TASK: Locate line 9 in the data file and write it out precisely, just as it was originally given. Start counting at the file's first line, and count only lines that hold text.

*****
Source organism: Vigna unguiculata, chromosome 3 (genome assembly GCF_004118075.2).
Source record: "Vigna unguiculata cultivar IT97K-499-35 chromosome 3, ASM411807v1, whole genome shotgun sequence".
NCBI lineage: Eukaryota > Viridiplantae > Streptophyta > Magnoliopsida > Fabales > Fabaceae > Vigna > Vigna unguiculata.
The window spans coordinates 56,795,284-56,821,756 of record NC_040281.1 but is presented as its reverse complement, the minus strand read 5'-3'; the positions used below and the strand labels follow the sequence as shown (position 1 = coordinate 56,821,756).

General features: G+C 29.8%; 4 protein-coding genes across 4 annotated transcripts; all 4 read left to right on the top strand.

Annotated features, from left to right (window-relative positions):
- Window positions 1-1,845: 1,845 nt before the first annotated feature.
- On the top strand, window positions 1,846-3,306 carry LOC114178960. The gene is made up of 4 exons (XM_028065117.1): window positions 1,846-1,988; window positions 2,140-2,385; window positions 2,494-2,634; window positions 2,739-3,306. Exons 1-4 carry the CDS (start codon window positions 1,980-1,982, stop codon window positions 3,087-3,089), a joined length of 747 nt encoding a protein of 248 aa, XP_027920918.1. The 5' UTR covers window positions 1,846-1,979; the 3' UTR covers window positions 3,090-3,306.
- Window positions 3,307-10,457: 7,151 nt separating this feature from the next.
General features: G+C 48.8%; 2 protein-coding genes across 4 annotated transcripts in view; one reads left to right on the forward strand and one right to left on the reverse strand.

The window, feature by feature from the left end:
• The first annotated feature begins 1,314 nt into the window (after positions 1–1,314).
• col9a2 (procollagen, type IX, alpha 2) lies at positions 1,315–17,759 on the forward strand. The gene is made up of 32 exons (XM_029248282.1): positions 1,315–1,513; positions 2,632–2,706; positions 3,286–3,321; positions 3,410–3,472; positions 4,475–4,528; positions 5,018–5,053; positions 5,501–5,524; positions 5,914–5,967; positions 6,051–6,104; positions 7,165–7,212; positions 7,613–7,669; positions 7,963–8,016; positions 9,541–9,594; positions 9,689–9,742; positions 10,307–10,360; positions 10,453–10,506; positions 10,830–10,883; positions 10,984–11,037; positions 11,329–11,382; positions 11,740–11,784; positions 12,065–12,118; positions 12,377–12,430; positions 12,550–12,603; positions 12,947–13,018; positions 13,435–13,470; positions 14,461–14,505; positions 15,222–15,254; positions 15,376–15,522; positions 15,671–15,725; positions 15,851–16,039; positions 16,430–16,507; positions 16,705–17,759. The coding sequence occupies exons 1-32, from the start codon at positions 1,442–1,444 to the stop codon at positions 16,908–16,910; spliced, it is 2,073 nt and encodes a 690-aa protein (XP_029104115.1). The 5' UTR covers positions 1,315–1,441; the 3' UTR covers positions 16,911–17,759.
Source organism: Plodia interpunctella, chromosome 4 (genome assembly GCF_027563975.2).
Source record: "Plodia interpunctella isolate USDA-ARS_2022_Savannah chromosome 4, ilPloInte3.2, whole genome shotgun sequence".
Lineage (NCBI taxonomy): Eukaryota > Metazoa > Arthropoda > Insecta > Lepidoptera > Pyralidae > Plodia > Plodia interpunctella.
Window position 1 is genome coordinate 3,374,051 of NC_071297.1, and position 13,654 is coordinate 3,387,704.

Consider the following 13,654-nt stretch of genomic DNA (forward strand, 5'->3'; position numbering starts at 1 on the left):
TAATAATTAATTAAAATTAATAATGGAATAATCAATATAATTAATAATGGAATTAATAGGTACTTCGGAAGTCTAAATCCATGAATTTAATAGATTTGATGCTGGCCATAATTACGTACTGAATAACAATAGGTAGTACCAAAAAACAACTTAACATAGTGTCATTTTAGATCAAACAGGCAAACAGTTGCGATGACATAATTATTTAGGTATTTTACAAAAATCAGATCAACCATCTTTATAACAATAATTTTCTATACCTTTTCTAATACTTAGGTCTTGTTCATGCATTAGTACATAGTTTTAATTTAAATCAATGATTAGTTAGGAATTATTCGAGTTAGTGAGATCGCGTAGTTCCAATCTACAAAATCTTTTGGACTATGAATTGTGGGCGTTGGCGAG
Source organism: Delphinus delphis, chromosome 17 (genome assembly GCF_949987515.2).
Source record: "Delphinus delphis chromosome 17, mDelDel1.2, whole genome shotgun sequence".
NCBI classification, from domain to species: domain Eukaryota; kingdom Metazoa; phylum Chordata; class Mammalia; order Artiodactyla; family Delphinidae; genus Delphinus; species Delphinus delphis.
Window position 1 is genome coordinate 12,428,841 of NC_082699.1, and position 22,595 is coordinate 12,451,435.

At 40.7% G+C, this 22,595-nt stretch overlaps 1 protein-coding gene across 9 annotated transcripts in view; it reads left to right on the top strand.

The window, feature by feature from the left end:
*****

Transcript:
- Window positions 3,307-10,457: 7,151 nt separating this feature from the next.